A look at Their Finest (M)
WOMEN of a certain age still consider 67-year-old English actor Bill Nighy something of a heartthrob.
So with some anticipation I accompanied my wife and members of one of her book groups to see Nighy and Gemma Arterton in a World War 2 epic.
It’s 1940 at the height of the blitz and the British Ministry of Information’s film division is looking for an inspiring story to boost morale among soldiers and civilians alike.
Catrin Cole (Arterton) is a young advertising copywriter hired by the Ministry to work on a film script. There’s already a small writing team embedded within the organisation with bespectacled Tom Buckley (Sam Claflin) the leading light.
With the stirring real-life story of the evacuation from Dunkirk still fresh in the collective British memory Catrin heads off down the coast from London to interview twin sisters.
They’d pinched their father’s boat to help in the evacuation. Only problem was a rope had entwined itself around the boat’s propeller and they didn’t get very far.
No problem for Catrin, even though she’s told quite forcefully her primary task as a scriptwriter is to pen ‘the slop’: female thoughts and dialogue.
Chastened but amazingly resolute Catrin and the team get started embellishing the real-life story as they eliminate the rope tangle element and have the twin girls make it across the Channel and back on their little craft, carrying rescued soldiers.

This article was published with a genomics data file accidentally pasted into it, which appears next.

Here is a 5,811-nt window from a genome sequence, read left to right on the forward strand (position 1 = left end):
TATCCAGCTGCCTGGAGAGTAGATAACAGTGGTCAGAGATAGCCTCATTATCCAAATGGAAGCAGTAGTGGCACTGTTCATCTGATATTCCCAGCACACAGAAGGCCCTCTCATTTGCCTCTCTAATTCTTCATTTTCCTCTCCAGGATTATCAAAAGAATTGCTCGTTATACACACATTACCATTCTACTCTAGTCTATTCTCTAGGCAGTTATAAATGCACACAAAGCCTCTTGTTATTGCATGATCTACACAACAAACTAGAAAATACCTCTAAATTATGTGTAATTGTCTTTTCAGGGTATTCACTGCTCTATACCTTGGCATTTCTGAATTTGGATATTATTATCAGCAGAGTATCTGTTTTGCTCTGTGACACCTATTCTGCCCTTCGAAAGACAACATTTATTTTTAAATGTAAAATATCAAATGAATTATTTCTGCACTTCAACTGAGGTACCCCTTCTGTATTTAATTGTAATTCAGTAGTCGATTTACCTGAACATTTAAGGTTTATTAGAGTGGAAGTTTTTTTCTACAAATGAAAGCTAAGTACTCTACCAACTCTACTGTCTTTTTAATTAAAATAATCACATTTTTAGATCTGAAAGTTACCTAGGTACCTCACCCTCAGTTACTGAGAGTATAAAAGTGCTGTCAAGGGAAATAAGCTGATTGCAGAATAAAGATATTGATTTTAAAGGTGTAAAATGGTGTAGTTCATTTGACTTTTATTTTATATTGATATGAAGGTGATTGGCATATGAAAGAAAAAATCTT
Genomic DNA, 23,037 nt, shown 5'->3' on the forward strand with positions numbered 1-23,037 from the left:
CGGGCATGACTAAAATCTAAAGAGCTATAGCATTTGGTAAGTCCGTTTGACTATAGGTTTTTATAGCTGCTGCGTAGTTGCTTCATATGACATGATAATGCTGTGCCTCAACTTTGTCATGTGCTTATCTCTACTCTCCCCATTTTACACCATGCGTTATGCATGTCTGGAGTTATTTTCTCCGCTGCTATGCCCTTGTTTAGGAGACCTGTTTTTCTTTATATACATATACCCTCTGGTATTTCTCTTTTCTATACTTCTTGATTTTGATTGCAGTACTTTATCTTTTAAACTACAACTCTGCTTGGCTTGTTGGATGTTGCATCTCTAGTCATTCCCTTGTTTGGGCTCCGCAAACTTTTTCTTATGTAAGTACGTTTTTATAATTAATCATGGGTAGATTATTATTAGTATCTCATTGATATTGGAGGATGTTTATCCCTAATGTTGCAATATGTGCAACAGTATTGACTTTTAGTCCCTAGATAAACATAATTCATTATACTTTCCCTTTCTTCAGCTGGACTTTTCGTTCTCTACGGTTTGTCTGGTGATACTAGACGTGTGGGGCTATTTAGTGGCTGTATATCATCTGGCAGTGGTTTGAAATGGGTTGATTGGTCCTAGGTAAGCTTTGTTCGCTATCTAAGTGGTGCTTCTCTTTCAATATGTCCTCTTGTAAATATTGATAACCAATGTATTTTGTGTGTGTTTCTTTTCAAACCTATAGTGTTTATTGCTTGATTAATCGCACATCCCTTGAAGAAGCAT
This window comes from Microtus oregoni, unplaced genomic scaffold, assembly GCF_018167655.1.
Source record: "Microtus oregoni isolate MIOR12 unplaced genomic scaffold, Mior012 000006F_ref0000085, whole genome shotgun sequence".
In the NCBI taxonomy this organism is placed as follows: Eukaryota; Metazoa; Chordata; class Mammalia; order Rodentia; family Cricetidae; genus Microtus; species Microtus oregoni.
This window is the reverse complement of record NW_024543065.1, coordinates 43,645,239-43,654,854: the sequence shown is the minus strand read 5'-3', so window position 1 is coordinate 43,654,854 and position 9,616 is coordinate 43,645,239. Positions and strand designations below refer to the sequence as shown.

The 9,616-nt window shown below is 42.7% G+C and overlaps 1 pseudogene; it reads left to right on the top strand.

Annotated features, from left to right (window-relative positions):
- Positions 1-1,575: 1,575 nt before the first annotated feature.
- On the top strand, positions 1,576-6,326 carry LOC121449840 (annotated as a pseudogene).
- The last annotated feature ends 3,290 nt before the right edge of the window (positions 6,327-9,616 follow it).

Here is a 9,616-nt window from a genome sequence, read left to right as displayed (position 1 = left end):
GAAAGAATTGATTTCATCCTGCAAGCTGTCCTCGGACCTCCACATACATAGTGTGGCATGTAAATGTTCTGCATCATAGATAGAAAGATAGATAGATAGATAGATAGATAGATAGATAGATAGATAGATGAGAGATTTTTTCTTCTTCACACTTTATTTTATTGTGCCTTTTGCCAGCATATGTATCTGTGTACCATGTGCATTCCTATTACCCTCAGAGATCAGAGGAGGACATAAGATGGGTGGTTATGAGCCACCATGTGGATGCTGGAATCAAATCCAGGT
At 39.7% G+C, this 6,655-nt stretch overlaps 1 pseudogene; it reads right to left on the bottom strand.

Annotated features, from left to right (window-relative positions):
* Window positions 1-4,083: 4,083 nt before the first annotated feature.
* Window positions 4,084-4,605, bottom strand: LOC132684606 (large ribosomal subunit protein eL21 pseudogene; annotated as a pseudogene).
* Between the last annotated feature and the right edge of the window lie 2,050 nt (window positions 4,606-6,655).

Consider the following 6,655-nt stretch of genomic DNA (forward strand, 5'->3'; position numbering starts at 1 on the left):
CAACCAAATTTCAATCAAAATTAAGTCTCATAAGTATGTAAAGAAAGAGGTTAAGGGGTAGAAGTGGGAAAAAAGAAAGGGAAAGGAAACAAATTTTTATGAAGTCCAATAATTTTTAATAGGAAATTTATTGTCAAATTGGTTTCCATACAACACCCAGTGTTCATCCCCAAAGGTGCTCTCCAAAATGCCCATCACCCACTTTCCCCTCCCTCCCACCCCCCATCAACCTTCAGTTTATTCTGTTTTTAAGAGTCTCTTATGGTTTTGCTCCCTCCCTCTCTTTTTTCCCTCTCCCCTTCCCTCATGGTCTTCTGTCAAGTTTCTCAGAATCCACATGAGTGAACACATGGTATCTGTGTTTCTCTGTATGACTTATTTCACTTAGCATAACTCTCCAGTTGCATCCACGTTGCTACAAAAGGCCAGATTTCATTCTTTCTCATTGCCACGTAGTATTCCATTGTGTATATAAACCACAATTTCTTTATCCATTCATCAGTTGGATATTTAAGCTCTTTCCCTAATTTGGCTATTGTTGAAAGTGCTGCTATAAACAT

Enter Bill Nighy as past-his-best Ambrose Hilliard – even his screen name is a delight – who plays the boozy uncle who’s on board to skipper the little crew.
Catrin and the writers have another add-on here, also. No male family member of the twins ever set foot aboard on their mission from south-east England.
With all that tossed aside the whole cast, crew and extras head off down to Devon for the shoot. Ambrose entertains the crew at a sing-along around a country pub’s piano and all’s going swimmingly until the Secretary for War (Jeremy Irons) intervenes.
He summons the director, producer and the writers back to London. With the Americans still uncommitted to the war, the film needs a hero from the USA.
So Catrin and the team hurriedly write a blonde US soldier into the plot and filming gets underway once more.
The whole project is meant to rally the public’s spirits with the bonus spinoff persuading the Americans to join the fight against Hitler.
That’s the Secretary’s message, anyway.
But because it’s wartime and because everything is in a state of flux there’s a couple of unexpected catastrophes on set and they’re completely separate from, and nothing to do with, the nightly air raids.
It’s a convincing 1940s re-enactment, with the sub-plot actually the film-within-a-film material.
Denmark director Lone Scherfig and her team of dressers and make-up people have re-created the early part of World War 2, the London of the period and its inhabitants (scrabbling around trying to buy food) very convincingly.
And, yes, the women in our little group thoroughly enjoyed Bill Nighy’s performance and reminisced about the actor as a person – especially his ability to laugh at himself.
I heard an amazing fact about Nighy. He can’t straighten the ring and little fingers on either hand because of a condition called Dupuytren’s contracture which causes the fingers to bend in towards the palm.
So he has to grip a glass of beer or a glass of wine with just his thumb and first two fingers. He says his handshakes must feel “a bit spooky.”
Extraordinary, but true.